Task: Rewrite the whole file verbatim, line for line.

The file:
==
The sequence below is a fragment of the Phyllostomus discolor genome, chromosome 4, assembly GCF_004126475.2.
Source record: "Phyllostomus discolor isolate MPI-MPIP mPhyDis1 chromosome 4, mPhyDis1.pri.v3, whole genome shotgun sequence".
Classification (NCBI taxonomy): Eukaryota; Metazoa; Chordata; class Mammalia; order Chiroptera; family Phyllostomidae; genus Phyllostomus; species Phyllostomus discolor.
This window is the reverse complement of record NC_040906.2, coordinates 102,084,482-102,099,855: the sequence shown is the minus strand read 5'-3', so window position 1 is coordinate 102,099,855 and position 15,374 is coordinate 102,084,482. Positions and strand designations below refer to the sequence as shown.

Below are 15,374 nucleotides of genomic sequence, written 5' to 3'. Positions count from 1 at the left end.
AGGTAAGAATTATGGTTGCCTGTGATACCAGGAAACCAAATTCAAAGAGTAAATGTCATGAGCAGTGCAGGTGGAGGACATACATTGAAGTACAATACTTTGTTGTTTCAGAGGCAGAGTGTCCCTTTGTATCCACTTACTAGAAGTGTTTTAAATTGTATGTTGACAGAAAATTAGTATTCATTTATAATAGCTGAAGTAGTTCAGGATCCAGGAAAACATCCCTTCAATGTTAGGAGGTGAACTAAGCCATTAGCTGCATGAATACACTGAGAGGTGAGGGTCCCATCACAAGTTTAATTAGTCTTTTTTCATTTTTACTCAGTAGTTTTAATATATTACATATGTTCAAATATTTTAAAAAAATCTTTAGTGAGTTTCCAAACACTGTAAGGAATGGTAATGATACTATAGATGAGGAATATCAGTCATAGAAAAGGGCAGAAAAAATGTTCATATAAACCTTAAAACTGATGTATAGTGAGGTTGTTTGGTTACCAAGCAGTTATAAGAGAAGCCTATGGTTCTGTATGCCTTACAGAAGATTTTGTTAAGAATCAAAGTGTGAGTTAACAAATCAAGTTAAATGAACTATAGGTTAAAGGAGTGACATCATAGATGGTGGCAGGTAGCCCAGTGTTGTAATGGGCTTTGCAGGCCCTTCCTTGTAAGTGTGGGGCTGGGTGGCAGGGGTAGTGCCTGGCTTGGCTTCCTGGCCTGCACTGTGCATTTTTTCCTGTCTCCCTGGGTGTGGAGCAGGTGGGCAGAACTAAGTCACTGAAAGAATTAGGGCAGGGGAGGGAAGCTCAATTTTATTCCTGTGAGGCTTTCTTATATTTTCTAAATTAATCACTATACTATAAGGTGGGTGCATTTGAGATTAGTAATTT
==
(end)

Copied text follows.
The sequence below is a fragment of the Phyllostomus discolor genome, chromosome 4, assembly GCF_004126475.2.
Source record: "Phyllostomus discolor isolate MPI-MPIP mPhyDis1 chromosome 4, mPhyDis1.pri.v3, whole genome shotgun sequence".
Classification (NCBI taxonomy): Eukaryota; Metazoa; Chordata; class Mammalia; order Chiroptera; family Phyllostomidae; genus Phyllostomus; species Phyllostomus discolor.
This window is the reverse complement of record NC_040906.2, coordinates 102,084,482-102,099,855: the sequence shown is the minus strand read 5'-3', so window position 1 is coordinate 102,099,855 and position 15,374 is coordinate 102,084,482. Positions and strand designations below refer to the sequence as shown.

Below are 15,374 nucleotides of genomic sequence, written 5' to 3'. Positions count from 1 at the left end.
AGGTAAGAATTATGGTTGCCTGTGATACCAGGAAACCAAATTCAAAGAGTAAATGTCATGAGCAGTGCAGGTGGAGGACATACATTGAAGTACAATACTTTGTTGTTTCAGAGGCAGAGTGTCCCTTTGTATCCACTTACTAGAAGTGTTTTAAATTGTATGTTGACAGAAAATTAGTATTCATTTATAATAGCTGAAGTAGTTCAGGATCCAGGAAAACATCCCTTCAATGTTAGGAGGTGAACTAAGCCATTAGCTGCATGAATACACTGAGAGGTGAGGGTCCCATCACAAGTTTAATTAGTCTTTTTTCATTTTTACTCAGTAGTTTTAATATATTACATATGTTCAAATATTTTAAAAAAATCTTTAGTGAGTTTCCAAACACTGTAAGGAATGGTAATGATACTATAGATGAGGAATATCAGTCATAGAAAAGGGCAGAAAAAATGTTCATATAAACCTTAAAACTGATGTATAGTGAGGTTGTTTGGTTACCAAGCAGTTATAAGAGAAGCCTATGGTTCTGTATGCCTTACAGAAGATTTTGTTAAGAATCAAAGTGTGAGTTAACAAATCAAGTTAAATGAACTATAGGTTAAAGGAGTGACATCATAGATGGTGGCAGGTAGCCCAGTGTTGTAATGGGCTTTGCAGGCCCTTCCTTGTAAGTGTGGGGCTGGGTGGCAGGGGTAGTGCCTGGCTTGGCTTCCTGGCCTGCACTGTGCATTTTTTCCTGTCTCCCTGGGTGTGGAGCAGGTGGGCAGAACTAAGTCACTGAAAGAATTAGGGCAGGGGAGGGAAGCTCAATTTTATTCCTGTGAGGCTTTCTTATATTTTCTAAATTAATCACTATACTATAAGGTGGGTGCATTTGAGATTAGTAATTT